Effingham





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                                  • Anthony J. Bryant
                                    ... I d go with the pipa. Effingham
                                    Message 17 of 20 , Feb 7, 2001
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                                      Stephen Higa wrote:

                                      > Ah yes, Lark in the Morning! So--what do you think about the pipa or
                                      > sanxian for a substitute?
                                      >

                                      I'd go with the pipa.


                                      Effingham
                                    • schneider
                                      How many of the Chinese intruments can be used in Japanese cultural stuff? I liked some of the bowed instruments that are mroe affordable :D. $70 some and
                                      Message 18 of 20 , Feb 7, 2001
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                                        How many of the Chinese intruments can be used in Japanese cultural stuff?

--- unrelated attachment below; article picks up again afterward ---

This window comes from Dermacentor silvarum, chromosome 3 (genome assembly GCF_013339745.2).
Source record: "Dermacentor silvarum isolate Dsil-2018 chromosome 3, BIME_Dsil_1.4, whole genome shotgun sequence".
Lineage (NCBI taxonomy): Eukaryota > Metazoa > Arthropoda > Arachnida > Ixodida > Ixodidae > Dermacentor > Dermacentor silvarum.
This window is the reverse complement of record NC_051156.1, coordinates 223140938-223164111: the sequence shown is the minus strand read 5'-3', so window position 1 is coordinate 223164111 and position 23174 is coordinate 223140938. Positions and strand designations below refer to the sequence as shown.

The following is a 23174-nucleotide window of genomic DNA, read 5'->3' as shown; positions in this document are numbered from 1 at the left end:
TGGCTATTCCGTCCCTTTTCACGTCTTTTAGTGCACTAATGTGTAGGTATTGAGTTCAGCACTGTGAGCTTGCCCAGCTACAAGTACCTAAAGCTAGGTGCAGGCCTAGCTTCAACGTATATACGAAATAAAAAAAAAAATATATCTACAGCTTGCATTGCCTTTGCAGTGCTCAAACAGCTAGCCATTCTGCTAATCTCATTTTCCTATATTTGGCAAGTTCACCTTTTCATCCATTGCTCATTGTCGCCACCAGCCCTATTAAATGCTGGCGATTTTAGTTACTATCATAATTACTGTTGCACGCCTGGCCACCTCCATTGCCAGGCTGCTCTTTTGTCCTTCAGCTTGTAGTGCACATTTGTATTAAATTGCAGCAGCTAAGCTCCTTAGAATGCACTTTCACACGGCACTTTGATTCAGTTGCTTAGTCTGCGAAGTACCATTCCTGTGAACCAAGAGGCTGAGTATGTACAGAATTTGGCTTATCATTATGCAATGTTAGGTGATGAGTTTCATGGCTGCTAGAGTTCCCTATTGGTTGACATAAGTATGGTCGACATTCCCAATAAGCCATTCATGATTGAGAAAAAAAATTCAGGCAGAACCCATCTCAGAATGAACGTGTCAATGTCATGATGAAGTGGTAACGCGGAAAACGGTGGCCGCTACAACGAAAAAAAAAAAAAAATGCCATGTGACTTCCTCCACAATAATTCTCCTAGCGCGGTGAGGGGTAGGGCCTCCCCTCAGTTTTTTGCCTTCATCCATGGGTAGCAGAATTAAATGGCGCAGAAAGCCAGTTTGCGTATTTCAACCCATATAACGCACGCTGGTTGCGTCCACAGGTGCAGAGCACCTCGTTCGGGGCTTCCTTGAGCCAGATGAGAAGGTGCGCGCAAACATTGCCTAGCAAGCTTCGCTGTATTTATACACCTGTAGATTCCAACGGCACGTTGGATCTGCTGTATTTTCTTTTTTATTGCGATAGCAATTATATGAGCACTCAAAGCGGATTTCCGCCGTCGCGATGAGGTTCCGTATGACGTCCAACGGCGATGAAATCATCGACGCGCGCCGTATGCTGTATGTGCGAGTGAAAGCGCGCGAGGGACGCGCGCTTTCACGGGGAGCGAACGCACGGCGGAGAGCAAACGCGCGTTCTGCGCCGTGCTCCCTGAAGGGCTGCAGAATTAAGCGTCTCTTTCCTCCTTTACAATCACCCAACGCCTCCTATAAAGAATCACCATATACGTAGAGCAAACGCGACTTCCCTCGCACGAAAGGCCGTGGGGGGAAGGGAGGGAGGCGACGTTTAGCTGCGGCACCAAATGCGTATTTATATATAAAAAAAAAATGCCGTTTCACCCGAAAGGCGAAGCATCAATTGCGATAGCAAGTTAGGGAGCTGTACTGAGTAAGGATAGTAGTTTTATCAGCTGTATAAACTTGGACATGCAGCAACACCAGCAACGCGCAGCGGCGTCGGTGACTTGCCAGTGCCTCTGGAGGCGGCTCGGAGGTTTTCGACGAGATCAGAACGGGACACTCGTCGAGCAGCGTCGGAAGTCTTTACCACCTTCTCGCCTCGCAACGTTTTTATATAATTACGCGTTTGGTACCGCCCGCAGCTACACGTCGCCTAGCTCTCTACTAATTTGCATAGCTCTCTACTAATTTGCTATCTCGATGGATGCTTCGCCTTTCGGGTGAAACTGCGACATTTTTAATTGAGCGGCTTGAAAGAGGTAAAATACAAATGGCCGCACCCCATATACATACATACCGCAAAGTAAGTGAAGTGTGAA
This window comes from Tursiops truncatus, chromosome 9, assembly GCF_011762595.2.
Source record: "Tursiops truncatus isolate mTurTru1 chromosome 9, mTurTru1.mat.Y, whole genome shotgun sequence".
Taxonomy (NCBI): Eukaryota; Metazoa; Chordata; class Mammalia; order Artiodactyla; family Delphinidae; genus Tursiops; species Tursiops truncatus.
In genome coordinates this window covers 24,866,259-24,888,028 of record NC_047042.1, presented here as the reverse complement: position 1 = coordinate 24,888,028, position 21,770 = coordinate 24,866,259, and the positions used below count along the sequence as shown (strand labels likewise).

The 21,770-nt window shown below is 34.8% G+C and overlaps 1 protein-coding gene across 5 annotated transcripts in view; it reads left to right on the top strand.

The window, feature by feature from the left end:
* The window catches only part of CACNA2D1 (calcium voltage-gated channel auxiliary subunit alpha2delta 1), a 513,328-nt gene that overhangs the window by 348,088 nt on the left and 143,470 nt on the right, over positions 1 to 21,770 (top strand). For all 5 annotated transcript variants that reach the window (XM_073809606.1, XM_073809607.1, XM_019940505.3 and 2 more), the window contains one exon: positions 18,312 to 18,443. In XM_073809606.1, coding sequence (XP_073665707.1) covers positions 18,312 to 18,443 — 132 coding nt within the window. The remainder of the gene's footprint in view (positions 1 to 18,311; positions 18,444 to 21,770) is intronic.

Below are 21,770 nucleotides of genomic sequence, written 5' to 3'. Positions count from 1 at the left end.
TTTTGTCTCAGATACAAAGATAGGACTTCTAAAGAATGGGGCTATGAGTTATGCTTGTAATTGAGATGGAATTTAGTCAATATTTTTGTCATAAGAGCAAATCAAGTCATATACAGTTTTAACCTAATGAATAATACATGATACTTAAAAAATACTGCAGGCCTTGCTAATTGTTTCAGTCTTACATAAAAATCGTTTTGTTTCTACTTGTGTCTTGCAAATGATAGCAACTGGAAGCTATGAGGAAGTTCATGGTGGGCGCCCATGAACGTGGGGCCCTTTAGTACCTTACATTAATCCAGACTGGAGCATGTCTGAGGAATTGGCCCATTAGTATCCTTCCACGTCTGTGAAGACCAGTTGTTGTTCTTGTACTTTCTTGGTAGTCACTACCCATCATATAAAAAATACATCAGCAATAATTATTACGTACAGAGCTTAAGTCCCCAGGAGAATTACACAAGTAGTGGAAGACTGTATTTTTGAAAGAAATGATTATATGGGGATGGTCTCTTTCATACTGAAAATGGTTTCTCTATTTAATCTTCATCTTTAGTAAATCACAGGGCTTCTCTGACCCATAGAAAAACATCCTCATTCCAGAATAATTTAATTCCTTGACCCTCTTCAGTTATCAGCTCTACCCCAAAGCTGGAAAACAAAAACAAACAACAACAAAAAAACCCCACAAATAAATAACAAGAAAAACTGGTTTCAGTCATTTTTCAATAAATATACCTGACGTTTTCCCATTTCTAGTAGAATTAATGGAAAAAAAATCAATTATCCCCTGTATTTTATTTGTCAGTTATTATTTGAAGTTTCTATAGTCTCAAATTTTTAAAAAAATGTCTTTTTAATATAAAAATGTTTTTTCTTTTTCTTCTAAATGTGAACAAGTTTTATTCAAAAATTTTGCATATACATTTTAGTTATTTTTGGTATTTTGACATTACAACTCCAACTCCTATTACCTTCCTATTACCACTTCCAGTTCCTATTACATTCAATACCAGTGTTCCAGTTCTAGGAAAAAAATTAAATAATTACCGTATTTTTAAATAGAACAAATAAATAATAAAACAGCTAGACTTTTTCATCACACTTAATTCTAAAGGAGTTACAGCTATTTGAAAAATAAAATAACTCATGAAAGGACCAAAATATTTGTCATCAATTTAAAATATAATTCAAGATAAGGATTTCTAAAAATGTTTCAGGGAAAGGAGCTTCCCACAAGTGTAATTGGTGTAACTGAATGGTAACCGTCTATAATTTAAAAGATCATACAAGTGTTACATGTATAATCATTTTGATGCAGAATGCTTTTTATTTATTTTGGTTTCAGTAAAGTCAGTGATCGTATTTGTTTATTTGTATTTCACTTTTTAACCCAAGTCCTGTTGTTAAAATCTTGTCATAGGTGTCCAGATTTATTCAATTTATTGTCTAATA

I liked some of the bowed instruments that are mroe affordable :D. $70 some
                                        and sounds nice
                                        Pocy
                                        ----- Original Message -----
                                        From: "Anthony J. Bryant" <ajbryant@...>
                                        To: <sca-jml@yahoogroups.com>
                                        Sent: Wednesday, February 07, 2001 8:33 PM
                                        Subject: Re: [SCA-JML] Re: greetings! - instruments at Lark in the Morning


                                        > Stephen Higa wrote:
                                        >
                                        > > Ah yes, Lark in the Morning! So--what do you think about the pipa or
                                        > > sanxian for a substitute?
                                        > >
                                        >
                                        > I'd go with the pipa.
                                        >
                                        >
                                        > Effingham
                                        >
                                        >
                                        >
                                        >
                                        >
                                        > UNSUBSCRIBE: E-mail sca-jml-unsubscribe@...
                                        >
                                        >
                                      • Anthony J. Bryant
                                        ... The pipa is really the only one of the stringed instruments with a direct analogue to something in Period Japan. Regardless, there s the problem of